Sep 14, 2018

Uyghur detentions in China get global attention

Photo: Punit Paranjpe/AFP/Getty Images

Various reports of around one million Uyghur Muslims being detained in mass detention camps in Xinjiang are rapidly increasing.

What's happening: "Transformation" is the goal of China detaining vast numbers of Muslims, per Sunday's New York Times, in the center of the print front page. Anwar Ibrahim, likely the next premier of Malaysia, criticized the crackdown in Xinjiang, per Bloomberg.

The trend: Human Rights Watch issued a long report Monday on China's campaign of "eradicating ideological viruses."

What's next: The U.S. is considering sanctions under the Magnitsky Act against senior Chinese officials involved in the crackdown, NYT reports.

  • Co-chairs of the Congressional-Executive Commission on China wrote a letter to Commerce Secretary Wilbur Ross to expand the U.S. entity list to cover Chinese government and state security entities in Xinjiang, as well as businesses that may profit from security expansion in that region.

The PRC government, on the other hand, has taken a new tack in its defense, as Reuters reports...

“It is not mistreatment,” said Li Xiaojun, director for publicity at the Bureau of Human Rights Affairs of the State Council Information Office. “What China is doing is to establish professional training centers, educational centers.”“If you do not say it’s the best way, maybe it’s the necessary way to deal with Islamic or religious extremism, because the West has failed in doing so, in dealing with religious Islamic extremism,” Li told reporters on the sidelines of the U.N. Human Rights Council session in Geneva.“Look at Belgium, look at Paris, look at some other European countries. You have failed.”"As to surveillance, China is learning from the UK,” Li said. “Your per capita CCTV is much higher than that for China’s Xinjiang Autonomous Region.”

Go deeper:

For D.C. readers, the large Uyghur community here means there are at least three very good Uyghur restaurants in the area — Dolan in Cleveland Park, Eerkin’s in Glover Park and Queen Amannisa in Arlington.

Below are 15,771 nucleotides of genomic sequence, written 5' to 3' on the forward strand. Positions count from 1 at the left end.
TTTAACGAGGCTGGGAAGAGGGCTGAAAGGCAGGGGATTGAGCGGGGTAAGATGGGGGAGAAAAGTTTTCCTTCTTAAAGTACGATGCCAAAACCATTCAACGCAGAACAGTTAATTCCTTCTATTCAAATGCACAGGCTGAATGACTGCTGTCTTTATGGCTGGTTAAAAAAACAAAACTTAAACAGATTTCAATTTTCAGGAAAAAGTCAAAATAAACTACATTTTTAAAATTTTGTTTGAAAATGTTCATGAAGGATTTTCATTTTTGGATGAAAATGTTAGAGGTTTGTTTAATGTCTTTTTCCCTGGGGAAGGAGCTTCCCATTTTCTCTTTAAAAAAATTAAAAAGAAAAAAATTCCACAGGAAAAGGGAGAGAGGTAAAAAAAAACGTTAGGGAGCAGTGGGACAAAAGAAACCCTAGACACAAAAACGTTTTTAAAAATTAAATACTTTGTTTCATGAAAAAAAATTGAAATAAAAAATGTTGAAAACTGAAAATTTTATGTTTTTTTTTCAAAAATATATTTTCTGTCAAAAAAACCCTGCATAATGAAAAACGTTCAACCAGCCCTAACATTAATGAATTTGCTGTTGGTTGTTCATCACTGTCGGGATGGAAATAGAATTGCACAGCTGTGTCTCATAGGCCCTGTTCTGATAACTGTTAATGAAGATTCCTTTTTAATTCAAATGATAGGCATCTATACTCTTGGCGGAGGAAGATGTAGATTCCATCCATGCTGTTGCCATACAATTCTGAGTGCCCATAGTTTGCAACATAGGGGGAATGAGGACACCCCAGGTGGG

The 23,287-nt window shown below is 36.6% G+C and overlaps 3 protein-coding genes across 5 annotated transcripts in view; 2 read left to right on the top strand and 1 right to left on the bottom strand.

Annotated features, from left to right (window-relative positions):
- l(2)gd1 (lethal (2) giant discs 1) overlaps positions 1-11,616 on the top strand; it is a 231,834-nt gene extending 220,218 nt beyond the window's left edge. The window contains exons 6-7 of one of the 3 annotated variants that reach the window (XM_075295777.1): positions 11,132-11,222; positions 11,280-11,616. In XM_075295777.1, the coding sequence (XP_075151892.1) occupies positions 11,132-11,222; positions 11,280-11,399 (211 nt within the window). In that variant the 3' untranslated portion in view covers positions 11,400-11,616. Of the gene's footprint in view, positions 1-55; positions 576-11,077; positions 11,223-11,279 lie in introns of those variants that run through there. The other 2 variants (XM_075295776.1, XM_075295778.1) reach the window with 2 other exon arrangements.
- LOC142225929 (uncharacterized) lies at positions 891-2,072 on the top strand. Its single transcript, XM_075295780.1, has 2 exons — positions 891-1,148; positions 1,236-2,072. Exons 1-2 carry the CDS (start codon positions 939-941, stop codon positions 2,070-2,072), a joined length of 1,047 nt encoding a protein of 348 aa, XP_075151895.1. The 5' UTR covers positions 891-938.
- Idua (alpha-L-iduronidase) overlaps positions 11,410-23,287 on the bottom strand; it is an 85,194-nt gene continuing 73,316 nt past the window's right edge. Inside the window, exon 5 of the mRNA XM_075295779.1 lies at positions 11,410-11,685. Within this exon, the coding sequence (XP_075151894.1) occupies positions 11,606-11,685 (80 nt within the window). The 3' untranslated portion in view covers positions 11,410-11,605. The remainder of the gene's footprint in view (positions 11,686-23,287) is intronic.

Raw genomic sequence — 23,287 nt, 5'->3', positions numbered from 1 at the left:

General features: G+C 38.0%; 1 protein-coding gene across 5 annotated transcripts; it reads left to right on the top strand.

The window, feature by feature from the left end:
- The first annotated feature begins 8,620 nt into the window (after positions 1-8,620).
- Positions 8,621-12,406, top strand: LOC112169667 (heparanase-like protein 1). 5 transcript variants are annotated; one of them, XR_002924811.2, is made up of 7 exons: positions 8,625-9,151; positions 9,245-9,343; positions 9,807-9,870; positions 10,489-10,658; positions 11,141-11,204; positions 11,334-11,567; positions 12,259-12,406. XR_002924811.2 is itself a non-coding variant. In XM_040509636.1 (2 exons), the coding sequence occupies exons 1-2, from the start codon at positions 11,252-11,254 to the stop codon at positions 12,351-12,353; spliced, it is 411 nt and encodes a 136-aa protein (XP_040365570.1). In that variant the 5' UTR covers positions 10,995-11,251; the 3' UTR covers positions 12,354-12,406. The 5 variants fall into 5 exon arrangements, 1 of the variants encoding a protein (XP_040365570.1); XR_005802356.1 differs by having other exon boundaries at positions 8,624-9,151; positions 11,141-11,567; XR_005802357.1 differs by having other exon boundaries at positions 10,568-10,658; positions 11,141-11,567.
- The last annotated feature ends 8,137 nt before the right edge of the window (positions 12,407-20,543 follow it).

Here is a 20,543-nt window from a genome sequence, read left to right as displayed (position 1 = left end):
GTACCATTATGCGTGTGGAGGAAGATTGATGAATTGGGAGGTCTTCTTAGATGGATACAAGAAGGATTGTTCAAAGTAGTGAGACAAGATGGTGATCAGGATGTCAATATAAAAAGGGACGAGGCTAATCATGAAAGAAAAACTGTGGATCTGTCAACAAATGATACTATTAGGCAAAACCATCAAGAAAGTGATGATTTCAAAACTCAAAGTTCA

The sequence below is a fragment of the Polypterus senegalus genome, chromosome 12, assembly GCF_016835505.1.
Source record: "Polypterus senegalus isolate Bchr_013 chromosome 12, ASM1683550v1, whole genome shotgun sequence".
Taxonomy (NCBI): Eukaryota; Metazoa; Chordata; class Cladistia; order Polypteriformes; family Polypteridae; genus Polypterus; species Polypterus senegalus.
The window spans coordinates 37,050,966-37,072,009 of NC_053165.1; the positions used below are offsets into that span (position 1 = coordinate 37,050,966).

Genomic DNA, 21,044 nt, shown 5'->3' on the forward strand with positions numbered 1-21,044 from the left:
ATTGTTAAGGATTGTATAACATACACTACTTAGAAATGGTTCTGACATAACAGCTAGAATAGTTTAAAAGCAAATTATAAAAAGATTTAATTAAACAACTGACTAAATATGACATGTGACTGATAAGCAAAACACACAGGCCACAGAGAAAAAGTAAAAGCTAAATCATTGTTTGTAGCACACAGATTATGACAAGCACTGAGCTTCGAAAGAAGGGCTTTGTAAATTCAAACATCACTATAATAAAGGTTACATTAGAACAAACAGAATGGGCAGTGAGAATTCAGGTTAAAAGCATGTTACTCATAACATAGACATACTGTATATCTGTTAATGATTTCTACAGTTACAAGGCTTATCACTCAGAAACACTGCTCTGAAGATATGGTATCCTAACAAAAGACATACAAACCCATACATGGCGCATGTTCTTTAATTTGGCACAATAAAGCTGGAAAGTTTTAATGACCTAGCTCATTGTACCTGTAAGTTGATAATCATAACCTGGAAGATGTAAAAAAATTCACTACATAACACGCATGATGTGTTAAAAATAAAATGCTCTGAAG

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China tries to contain coronavirus, as Apple warns of earnings impact

Data: The Center for Systems Science and Engineering at Johns Hopkins, the CDC, and China's NHC; Note: China refers to mainland China and the Diamond Princess is the cruise ship offshore Yokohama, Japan. Map: Danielle Alberti/Axios

As China pushes to contain the spread of the novel coronavirus — placing around 780 million people under travel restrictions, per CNN — the economic repercussions continue to be felt globally as companies like Apple warn of the impact from the lack of manufacturing and consumer demand in China.

The big picture: COVID-19 has now killed at least 1,775 people and infected more than 70,000 others, mostly in mainland China. There are some signs that new cases are growing at a slower rate now, although the World Health Organization said Monday it's "too early to tell" if this will continue.

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Apple issued a rare earnings warning on Monday, saying it would not meet quarterly revenue expectations due to the impact of the coronavirus, which will limit iPhone production and limit product demand in China.

Why it matters: Lots of companies rely on China for production, but unlike most U.S. tech companies, Apple also gets a significant chunk of its revenue from sales in China.

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